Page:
The above-mentioned techniques for configuring print shops can be very effective in optimizing a print shop configuration, provided the designer of the configuration has a comprehensive grasp of both a significant number of print shop configurations available for use, and a criteria for selecting a suitable configuration from the significant number of configurations. It should be noted that having a comprehensive grasp of available print shop configurations can be rather challenging since the number of possible configurations can be quite significant for print shops employing significant number of equipment pieces (i.e., “stations”) and/or cells. In addition, competing goals of different customers of the print shop might make it difficult to determine the appropriate criteria for use in determining optimal print shop performance. It would be desirable to provide a print shop configuration technique permitting a configuration designer to be apprised of a significant number of print shop configurations and to apply a criterion for obtaining a suitable print shop configuration from such significant number of print shop configurations.
In accordance with one aspect of the disclosed embodiments, there is provided a print shop configuration system for developing a print shop configuration. The print shop configuration includes at least one print processing related cell with at least one print processing related station. The print shop configuration system includes: (A) a memory for storing a list of substantially all possible print shop configurations that can be formed with at least one print processing related cell and at least one print processing related station; and (B) a print shop configuration manager, said print shop configuration manager operating cooperatively with an application for, (1) simulating a processing of each print job of a set of print jobs with each possible print shop configuration set forth in the list of all possible print shop configurations, (2) calculating a criteria value for each simulation performed in (B)(1), and (3) selecting, with the criteria values calculated in (B)(2), one of the print shop configurations from the list of substantially all possible print job configurations.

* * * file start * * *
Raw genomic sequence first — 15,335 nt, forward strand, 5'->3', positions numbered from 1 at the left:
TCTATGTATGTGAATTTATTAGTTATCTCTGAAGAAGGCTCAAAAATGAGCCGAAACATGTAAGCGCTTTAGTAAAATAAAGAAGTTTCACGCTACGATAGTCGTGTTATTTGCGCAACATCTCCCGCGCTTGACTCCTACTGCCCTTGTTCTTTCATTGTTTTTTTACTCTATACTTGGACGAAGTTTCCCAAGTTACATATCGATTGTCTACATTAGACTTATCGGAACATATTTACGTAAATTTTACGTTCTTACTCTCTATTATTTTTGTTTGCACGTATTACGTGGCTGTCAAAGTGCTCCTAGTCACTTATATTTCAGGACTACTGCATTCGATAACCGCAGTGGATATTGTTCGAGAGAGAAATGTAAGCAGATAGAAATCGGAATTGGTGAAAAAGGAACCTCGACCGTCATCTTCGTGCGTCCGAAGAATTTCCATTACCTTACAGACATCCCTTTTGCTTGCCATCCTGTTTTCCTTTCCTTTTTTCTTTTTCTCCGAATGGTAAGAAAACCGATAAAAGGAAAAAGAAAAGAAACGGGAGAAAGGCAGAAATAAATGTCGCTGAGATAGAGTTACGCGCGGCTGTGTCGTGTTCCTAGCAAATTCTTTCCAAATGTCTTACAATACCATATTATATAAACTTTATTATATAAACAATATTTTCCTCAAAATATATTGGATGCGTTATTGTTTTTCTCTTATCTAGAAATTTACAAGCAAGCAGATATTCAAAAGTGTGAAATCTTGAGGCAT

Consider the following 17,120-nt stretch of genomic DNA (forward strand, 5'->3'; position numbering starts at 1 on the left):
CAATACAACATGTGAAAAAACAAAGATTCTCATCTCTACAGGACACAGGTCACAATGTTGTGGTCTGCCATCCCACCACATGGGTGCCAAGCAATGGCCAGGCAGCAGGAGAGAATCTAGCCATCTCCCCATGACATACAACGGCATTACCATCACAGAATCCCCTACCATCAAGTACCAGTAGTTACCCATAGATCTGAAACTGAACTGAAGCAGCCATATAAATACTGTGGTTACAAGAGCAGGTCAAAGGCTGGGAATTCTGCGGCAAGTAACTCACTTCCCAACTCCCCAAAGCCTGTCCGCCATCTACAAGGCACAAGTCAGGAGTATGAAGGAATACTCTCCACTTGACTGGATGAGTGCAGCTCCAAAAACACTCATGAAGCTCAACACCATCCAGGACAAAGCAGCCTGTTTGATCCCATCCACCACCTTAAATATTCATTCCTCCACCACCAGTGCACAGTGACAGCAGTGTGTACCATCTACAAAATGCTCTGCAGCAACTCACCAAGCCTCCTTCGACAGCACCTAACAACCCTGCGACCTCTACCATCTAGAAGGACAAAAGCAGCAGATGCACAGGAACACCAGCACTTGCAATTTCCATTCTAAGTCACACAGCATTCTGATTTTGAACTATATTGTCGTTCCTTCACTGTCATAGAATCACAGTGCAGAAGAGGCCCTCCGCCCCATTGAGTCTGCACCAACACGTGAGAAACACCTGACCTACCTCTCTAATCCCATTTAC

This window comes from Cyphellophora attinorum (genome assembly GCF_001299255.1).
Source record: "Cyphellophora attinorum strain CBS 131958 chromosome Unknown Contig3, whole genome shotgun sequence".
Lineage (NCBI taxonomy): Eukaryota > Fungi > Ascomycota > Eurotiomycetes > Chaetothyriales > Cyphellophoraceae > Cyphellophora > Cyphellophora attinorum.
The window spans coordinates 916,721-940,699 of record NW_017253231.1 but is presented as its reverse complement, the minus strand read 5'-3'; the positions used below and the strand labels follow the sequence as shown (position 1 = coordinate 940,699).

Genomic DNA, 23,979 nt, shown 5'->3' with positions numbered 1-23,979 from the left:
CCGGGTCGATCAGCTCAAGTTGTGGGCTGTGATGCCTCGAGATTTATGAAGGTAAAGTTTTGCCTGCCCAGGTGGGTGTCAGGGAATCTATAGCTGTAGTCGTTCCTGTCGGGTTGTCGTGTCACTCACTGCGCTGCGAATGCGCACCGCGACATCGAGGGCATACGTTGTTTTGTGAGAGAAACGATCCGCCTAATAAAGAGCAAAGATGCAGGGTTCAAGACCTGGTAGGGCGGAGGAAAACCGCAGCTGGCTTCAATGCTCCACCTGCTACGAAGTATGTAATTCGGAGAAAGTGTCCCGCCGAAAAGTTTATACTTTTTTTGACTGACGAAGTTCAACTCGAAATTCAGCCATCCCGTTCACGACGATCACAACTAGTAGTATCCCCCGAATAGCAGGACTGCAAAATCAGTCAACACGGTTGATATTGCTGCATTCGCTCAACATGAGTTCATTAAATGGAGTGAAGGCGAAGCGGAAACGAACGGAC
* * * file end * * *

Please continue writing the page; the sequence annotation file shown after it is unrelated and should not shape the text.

In accordance with another aspect of the disclosed embodiments, there is provided a method for developing a print job processing configuration. The print job processing configuration includes at least one print job processing related cell with at least one print job processing related station. The method includes: (A) storing a list of substantially all possible print job processing configurations that can be formed with at least one print job processing related cell and at least one print job processing related station; (B) simulating a processing of each print job of a set of print jobs with each possible print job processing configuration set forth in the list of all possible print job processing configurations; (C) calculating a criteria value for each simulation performed in (B); and (D) selecting, with the criteria values calculated in (C), one of the print job processing configurations from the list of substantially all possible print job processing configurations.